Everything old is new again. We now need “policymakers” to “think creatively” about something that had already been created which a prior generation of “policymakers” deliberately destroyed? Perhaps–and I know this goes against the grain of TAI’s DNA–perhaps the rest of us need to think creatively about “policy” as an idea, as a proper vocation for grown men, about the political functions we have allowed to be usurped from us by suffering everything political to be redefined as its cognate “policy,” about the likely irreparable damage we have done to ourselves by deferring constantly to “policymakers” in order that we may pursue and enjoy our material, senses-gratifying comfort without distraction.

  • Andrew Allison

    Good luck with ending the political obsession with getting many more low-income students “to and through” four-year colleges (which are, in fact, five-or-six year): it appears to be a sure-fire vote getter. As qet points out, we don’t need new policy, we need to replace the “you’ve got to have a degree” nonsense with “here’s why a degree may not be such a good idea” (graduate un- and under-employment might be a place to start), and stop admitting unqualified students (eliminating funding for remedial courses would be a good start). Maybe, just maybe, if the universities stopped accepting unprepared students because they are no longer being paid to do so, parents might start to insist that high schools did their jobs. Tightening up student loan requirements would be another (no loans for remedial classes, minimum grades and credit hours per semester, etc.).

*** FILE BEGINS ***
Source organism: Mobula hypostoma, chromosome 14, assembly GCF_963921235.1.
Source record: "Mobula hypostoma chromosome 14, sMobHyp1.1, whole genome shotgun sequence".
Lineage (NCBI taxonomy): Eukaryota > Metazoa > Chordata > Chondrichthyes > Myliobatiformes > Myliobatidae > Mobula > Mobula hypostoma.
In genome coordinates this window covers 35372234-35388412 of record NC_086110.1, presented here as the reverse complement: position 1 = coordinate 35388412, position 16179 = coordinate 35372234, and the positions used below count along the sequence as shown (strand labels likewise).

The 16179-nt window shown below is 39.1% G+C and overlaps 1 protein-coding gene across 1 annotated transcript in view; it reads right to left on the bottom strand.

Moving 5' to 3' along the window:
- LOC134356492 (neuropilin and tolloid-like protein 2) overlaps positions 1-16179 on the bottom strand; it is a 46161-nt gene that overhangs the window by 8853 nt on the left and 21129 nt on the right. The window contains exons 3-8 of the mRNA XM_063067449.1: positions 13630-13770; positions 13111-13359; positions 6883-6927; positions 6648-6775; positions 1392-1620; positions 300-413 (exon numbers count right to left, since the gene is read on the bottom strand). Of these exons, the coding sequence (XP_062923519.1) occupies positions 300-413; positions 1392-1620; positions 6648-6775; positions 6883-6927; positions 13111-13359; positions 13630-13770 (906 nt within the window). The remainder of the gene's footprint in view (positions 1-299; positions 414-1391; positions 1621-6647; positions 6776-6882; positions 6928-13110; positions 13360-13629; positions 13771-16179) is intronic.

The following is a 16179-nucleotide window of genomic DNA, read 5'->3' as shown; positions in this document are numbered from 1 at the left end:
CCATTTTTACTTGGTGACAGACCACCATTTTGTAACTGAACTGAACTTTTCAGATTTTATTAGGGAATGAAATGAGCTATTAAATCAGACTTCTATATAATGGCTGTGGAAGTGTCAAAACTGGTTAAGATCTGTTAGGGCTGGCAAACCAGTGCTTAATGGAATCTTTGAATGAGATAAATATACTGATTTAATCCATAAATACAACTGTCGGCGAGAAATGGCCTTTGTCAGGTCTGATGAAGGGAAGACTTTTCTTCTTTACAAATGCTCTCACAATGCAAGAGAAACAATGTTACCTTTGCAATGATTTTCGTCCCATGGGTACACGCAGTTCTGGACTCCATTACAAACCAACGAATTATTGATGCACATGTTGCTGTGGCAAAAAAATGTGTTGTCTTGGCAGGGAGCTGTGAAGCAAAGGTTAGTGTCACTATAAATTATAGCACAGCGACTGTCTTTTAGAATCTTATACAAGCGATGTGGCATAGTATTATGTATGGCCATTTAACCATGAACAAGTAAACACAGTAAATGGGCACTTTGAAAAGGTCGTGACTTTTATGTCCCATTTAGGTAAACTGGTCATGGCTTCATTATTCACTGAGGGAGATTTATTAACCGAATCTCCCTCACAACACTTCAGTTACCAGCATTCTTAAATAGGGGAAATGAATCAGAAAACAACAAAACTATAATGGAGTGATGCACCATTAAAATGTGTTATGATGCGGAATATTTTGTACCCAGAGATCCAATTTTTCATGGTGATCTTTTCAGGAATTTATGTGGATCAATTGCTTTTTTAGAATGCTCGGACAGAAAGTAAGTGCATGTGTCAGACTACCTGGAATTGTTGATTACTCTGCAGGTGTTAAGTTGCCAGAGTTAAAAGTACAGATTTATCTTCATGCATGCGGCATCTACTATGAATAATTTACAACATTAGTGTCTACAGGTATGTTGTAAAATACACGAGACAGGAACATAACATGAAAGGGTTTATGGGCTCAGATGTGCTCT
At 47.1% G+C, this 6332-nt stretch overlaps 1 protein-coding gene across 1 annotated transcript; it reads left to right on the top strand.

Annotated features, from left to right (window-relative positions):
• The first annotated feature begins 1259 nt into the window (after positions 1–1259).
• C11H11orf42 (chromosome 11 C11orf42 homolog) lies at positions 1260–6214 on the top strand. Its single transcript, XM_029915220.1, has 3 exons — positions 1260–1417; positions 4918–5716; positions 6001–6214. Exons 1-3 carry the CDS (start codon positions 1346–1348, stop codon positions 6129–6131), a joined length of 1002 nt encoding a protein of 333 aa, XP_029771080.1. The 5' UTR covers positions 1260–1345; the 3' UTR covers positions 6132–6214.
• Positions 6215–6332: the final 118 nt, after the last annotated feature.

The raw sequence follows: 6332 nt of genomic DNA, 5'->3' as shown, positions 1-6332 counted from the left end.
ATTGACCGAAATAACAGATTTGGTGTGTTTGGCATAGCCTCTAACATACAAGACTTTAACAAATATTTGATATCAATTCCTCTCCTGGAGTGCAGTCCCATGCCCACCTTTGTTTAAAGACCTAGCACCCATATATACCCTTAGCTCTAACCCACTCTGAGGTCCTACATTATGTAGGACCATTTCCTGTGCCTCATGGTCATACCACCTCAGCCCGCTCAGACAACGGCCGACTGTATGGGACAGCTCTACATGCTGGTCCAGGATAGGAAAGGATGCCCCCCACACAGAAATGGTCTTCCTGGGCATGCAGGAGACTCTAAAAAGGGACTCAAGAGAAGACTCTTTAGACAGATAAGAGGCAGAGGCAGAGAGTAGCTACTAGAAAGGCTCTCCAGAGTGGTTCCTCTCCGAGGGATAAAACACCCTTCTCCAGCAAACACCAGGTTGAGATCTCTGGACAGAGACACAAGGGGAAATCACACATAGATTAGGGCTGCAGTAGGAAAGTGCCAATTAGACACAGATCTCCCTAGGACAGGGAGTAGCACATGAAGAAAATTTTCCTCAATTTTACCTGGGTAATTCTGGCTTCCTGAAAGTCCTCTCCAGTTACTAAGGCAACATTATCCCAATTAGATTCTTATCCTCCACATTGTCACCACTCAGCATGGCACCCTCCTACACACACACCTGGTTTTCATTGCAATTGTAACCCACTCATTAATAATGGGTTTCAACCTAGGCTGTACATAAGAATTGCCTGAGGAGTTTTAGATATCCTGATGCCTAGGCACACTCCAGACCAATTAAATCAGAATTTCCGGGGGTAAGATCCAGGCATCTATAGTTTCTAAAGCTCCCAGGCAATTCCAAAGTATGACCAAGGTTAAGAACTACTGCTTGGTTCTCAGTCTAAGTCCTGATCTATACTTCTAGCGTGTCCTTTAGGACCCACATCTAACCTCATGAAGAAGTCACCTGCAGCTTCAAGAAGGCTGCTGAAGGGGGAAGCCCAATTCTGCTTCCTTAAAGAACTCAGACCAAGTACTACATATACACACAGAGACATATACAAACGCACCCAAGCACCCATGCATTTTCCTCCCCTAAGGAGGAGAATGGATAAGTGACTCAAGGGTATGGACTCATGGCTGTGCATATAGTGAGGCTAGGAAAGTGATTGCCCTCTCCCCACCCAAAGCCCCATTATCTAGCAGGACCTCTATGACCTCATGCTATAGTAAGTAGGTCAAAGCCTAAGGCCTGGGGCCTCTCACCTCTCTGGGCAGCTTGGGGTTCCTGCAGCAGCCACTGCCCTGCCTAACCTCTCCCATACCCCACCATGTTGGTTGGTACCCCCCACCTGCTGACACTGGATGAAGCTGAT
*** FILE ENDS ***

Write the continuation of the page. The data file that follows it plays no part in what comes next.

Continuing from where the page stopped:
• Ellen

      Exactly right. More and better vocational education is the key and not just in the Bronx, where they have some very good programs in predominantly minority neighborhoods. How about suburbia, where most of the students (except in high income unusual demographics suburbs) should not be going to college either. 18 year-olds who have spent most of their childhood watching vulgar low level TV programs and listening or watching you tube, etc on various gadgets are not college-bound material. This should be announced loud and clear by every politician. What these young people need first and foremost is boot camp for one year (ie, national service) and then a vocational training program that gets them a skill for a job that actually exists in their nearby environment. How novel. College degrees that signify no objective level of learning or skills are increasingly worthless.